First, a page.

The scientific interest towards antiferromagnetic (AFM) materials has been increasing continuously mainly because of their crucial role in the operating principle of modern, miniaturized spintronic devices. In spin valves and tunnel junctions, a fine control of the magnetization reversal process in the ferromagnetic (FM) electrodes is usually achieved through the interface exchange coupling with an AFM layer [1, 2]: the torque action exerted by the interfacial AFM spins on the FM ones brings about the insurgence of an unidirectional exchange anisotropy for the FM magnetization, and then of the exchange bias (EB) effect. Moreover, as an alternative to conventional spintronics based on ferromagnets, recent studies have disclosed magnetoresistive phenomena fully governed by antiferromagnets [3]. In order to make progress in this field, achieving a fundamental comprehension of magnetism of nanostructured AFM elements is mandatory. In this context, we have studied the mechanism of the magnetic exchange coupling in samples of IrMn[10 nm]/NiFe[5 nm], in form both of continuous thin films and dot arrays. The EB properties and their thermal dependence (investigated by SQUID and MOKE magnetometers in the 5-300 K temperature range) have been explained considering the glassy magnetic nature of a structurally disordered IrMn region located between the FM phase and the ‘bulk’ of the AFM layer, detected by high-resolution transmission electron microscopy analyses (Fig. 1a). At low temperature, the spins of the disordered AFM region are frozen in a spin-glass-like state, characterized by the appearance of a magnetic correlation length (L) among those spins, and are collectively involved in the exchange coupling with the FM moments. With increasing temperature, L progressively shortens; we have established that at T  100 K the frozen collective regime breaks up, even if the AFM spins do not enter the full paramagnetic regime due to the polarizing action of adjacent FM and bulk AFM spins [4]. Hence, interfacial AFM spins exhibit a complex magnetic dynamics, governed by intertwined parameters: temperature, anisotropy energy barriers distribution and correlation length L. L is seen to play a key role when the AFM/FM interface undergoes lateral confinement at the nanoscale. In one case, we accomplished that by modulating the AFM/FM interface through the insertion of a Cu spacer (nominal thickness ~ 1Å), resulting in the formation of Cu islands, which strongly affect both the exchange coupling strength and its thermal dependence as their interdistance approaches L. In another case, we studied the magnetic behavior of arrays of dots with different size D = 1000, 500, 300 nm (Fig. 1b) [4]. At T < 100 K, the exchange field Hex increases up to ~ 1000 Oe with reducing D (Fig. 1c). On the other hand, Hex falls down to ~ 100 Oe with further decreasing D down to ~140 nm [5]. These results have been explained, also with the support of micromagnetic calculations, in terms of a strict dependence of the low-temperature value of Hex on the D/L ratio. [Research sponsored by MIUR Italy, project FIRB2010-NANOREST.] 1. C. Chappert, A. Fert, F.N.V. Dau, Nature Mater. 6, 813 (2007) 2. B. Dieny et al., Phys. Rev. B 43,1297 (1991) 3. B. G. Park et al., Nature Mater. 10, 347 (2011) 4. F. Spizzo et al., Phys. Rev. B. 91, 064410 (2015) 5. F. Spizzo et al., J. Magn. Magn. Mater. 400, 242 (2016)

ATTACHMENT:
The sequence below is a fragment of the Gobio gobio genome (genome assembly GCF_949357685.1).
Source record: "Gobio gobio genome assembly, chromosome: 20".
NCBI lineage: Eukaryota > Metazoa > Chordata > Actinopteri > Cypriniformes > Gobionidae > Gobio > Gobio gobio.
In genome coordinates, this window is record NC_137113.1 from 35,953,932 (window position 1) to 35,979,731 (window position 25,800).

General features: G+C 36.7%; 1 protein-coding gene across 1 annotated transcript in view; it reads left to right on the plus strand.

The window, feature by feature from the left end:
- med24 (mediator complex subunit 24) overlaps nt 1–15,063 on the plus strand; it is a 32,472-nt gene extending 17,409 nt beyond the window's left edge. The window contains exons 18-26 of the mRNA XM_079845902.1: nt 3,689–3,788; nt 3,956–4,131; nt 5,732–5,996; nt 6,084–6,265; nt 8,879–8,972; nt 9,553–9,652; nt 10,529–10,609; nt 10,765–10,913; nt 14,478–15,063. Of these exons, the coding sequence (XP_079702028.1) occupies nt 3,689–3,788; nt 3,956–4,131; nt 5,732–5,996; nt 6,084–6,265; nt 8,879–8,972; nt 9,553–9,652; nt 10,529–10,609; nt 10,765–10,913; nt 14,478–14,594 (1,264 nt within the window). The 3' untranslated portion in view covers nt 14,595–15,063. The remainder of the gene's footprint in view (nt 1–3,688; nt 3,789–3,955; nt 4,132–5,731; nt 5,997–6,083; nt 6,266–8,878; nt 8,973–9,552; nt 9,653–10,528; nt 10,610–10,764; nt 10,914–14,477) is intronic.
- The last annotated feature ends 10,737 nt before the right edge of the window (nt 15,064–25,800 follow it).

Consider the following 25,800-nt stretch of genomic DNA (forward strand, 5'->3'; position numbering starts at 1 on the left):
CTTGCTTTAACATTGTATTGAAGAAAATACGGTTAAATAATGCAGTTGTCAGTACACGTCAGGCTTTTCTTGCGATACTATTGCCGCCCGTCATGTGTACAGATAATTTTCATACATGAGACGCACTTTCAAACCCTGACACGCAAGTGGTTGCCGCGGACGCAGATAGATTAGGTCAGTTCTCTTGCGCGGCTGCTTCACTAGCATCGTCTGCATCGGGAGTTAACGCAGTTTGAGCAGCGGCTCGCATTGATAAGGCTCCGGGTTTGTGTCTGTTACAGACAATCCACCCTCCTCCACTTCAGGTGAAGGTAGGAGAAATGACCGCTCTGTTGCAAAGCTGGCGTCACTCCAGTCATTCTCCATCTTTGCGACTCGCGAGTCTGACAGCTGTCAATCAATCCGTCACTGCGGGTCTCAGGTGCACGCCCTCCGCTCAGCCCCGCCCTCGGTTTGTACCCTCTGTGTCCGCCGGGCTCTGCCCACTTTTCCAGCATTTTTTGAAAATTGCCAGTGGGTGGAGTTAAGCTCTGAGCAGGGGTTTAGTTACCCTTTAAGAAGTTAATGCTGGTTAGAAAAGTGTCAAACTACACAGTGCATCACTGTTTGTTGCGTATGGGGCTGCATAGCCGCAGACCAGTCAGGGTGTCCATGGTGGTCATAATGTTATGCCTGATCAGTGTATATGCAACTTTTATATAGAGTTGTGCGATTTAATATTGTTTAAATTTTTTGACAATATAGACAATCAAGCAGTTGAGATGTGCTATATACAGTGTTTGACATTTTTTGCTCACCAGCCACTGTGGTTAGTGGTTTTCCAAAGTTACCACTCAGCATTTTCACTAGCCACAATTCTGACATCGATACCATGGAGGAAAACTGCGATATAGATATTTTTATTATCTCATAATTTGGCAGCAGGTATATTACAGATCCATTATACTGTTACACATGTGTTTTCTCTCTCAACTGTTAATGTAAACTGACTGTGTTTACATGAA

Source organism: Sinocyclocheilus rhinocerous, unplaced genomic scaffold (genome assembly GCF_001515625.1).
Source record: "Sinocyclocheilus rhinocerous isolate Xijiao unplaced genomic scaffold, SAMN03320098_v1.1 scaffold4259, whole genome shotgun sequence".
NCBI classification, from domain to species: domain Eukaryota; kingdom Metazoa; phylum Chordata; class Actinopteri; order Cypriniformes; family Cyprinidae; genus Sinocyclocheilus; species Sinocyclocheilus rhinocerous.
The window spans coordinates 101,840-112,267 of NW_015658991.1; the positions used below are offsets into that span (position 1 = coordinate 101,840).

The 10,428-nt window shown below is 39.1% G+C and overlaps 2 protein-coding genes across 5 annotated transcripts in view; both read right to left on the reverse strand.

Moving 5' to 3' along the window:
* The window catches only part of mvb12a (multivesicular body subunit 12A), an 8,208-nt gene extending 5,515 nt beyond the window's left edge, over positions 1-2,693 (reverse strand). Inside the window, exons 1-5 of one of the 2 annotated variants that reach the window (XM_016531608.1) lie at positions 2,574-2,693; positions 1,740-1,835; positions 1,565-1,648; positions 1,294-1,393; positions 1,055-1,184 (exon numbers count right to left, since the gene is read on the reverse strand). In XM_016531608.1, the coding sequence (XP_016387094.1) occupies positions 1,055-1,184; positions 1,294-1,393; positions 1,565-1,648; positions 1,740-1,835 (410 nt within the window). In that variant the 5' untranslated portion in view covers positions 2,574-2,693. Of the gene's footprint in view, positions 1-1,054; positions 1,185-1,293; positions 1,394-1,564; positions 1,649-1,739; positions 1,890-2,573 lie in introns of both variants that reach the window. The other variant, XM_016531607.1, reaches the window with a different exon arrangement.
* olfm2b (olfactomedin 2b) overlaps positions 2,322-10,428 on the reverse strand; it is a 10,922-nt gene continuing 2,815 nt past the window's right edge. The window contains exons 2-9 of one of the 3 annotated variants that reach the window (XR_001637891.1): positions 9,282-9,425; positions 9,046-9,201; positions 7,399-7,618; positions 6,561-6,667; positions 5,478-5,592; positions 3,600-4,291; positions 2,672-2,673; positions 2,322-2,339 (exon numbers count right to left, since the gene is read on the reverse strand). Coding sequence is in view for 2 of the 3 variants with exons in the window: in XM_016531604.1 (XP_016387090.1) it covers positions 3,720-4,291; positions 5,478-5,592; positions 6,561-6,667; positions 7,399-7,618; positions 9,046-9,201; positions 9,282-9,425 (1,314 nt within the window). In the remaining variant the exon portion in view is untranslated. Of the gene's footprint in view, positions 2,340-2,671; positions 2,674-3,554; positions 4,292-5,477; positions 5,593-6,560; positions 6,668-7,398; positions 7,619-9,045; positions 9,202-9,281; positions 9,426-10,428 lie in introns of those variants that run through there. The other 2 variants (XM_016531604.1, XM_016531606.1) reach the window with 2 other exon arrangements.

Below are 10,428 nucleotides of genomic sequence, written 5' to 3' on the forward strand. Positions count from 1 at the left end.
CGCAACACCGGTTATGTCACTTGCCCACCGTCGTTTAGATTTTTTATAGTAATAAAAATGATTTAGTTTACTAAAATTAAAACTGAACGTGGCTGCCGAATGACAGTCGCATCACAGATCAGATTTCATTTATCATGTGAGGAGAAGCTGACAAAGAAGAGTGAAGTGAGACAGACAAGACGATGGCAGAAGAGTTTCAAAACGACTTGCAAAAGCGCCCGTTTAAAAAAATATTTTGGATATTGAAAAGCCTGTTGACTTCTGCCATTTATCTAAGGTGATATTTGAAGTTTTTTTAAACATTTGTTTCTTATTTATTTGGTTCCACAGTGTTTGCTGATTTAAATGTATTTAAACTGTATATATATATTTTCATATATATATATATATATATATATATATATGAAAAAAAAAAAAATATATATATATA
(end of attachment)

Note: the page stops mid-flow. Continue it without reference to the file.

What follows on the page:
Antiferromagnetic spin correlation and exchange coupling in IrMn/NiFe films and nanodots

DEL BIANCO, Lucia
2016

Abstract